And the wordplay is goddamn stellar. Black Thought is a consistently underrated spitter of impressively nuanced and insightful rhymes, and he definitely holds his own here, able to speak in the arch concepts exposing the hypocrisy and shallowness of modern mainstream hip-hop but at the same time being able to embody those characters so effectively in order to satirize them. And yet despite this, he is featured less on this album than ever before, with a great focus on sung vocals in a more operatic fashion, which for the most part aren't bad. I'll admit not really being a fan of the girlish vocals on 'Never', but they fit the tone well enough, and I definitely liked Raheem DeVaughn's more soulful delivery. On the other hand, there are moments such on 'The Devil' that could have had more impact if used a little more deftly.

Because make no mistake, this album doesn't consistently have the grit and grime that used to characterize some of The Roots' other 'dark' albums, especially in the instrumentation and production. Most of the tones are very clear, mostly driven by dreary keyboards, mournful strings and echoing percussion, with the big exceptions being the grimy guitar on 'Black Rock' and the organ on 'Understand' - both of which I really liked, by the way. This, combined with some of the symphonic vocals and the bleak tone gives the album a very symphonic and gothic feel - which by its presentation isn't always subtle. And while I don't mind the step in this direction - I've got a huge passion for symphonic and gothic music - I don't quite think it was done as well as it could have been. For starters, there wasn't a lot of consistency in the vocal production - at points it was clear as day, but at other points the mic pickup felt of distinctly lower quality, and while I really loved the fade-in piano melody of 'The Coming', Mercedes Martinez's vocals seemed too close to the front of the mix or the production just a shade too rough. Or take that 'The Devil' interlude - I love the idea of the sample, but they could have gone with a fuller choir or gotten rid of the gospel counter-melodies, because it gets close to be sounding a little silly when placed the way it is on this record.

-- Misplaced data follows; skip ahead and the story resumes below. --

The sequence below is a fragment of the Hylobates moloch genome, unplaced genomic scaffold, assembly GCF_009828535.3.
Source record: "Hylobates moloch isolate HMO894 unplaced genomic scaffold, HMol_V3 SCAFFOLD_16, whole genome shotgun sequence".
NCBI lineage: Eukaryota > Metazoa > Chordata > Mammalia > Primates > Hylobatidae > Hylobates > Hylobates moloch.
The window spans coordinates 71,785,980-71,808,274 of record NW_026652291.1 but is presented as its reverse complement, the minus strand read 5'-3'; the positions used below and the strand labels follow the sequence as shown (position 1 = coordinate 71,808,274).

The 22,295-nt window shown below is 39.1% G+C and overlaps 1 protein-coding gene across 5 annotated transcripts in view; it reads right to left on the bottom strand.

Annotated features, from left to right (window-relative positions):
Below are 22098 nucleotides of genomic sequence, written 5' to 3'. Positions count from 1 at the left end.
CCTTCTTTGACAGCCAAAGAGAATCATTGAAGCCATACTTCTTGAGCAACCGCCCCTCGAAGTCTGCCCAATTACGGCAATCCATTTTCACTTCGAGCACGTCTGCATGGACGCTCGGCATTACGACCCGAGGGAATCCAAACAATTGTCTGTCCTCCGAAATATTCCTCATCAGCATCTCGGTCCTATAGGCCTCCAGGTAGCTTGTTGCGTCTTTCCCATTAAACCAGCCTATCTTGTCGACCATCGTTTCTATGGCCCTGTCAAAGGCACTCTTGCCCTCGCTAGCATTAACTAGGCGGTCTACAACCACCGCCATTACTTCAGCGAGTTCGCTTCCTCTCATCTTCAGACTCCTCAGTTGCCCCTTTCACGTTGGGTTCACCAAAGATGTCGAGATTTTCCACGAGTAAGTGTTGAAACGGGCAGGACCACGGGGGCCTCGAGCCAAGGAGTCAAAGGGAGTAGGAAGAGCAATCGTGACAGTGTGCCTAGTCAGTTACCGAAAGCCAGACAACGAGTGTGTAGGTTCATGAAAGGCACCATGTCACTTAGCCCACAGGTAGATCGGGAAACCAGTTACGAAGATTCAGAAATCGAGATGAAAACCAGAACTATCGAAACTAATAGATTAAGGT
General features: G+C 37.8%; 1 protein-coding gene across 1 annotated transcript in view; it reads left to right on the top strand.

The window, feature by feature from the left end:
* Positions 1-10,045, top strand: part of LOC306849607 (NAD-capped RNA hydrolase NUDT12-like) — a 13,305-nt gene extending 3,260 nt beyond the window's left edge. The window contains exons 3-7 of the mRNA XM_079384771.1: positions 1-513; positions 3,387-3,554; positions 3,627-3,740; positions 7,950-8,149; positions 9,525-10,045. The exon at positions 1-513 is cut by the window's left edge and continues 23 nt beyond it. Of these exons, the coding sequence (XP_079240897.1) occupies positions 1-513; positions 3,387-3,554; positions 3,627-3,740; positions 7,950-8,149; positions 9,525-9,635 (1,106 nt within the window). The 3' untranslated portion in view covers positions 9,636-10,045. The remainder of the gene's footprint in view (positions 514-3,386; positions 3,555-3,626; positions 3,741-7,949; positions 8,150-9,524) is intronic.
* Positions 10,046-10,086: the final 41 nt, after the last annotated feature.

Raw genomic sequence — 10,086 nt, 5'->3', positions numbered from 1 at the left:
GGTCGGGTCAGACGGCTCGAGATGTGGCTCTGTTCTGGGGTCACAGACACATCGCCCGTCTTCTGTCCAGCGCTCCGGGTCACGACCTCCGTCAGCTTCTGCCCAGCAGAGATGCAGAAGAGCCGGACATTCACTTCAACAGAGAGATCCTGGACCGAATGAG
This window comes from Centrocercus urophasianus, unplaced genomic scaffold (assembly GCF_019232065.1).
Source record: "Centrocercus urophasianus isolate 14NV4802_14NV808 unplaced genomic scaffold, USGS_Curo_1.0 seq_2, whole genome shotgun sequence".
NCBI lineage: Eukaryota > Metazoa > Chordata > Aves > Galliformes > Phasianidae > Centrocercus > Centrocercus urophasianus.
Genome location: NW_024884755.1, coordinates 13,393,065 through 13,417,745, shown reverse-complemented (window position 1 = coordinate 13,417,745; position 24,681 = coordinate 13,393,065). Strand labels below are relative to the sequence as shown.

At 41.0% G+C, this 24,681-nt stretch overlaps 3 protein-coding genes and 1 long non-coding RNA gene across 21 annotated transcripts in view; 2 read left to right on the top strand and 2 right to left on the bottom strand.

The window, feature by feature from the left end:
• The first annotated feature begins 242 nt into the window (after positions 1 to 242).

But the issue here is bigger, because this is definitely an album that feels less like a solid piece and more of a selection of vignettes, and while the musical transitions are excellent, the lyrical and tonal consistency is a little more scattershot. And when you choose to use symphonic elements and go broader instrumentally on pieces of this album, it loses even more flow, especially when the production quality on the samples and instrumentation is as varied as it is, and especially when the lyrics have so much more nuance. And while I get the choice for this sort of instrumental tone - if they were trying to make the same point I make about how that sort of creepy music feels off-kilter when placed against luxury rap, they made it work - but at the same time, I can't help but feel there were ways to make this satire more direct. And I can't believe I'm saying this - and long-time fans will know how insane this is coming out of my mouth - but if The Roots had grabbed a few trap beats from A$AP Ferg and had used them for 'When The People Cheer' or 'The Dark (Trinity)', they might have felt a little more cohesive and the satire might have felt a bit more direct. Don't get me wrong, I love the songs as they are, but for the overall cohesion of the album, they might have clicked a little better.

But look, the album is great, a satirical look at gangsta rap that might not have the visceral gutpunch of Pharoahe Monch's PTSD but does have the wordplay and experimentation and a stronger ending. I won't say it's my favourite Roots album - Undun and Phrenology are stone-cold classics in my books, but ...And Then You Shoot Your Cousin is one of The Roots' most experimental and engaging albums to date. For me, it's an 8/10 and a definite recommendation if you like hip-hop pushed to the limit with an odd twist, but still delivers on wordplay and content. It may have taken me a while to get to this record, but The Roots definitely make themselves worth the wait.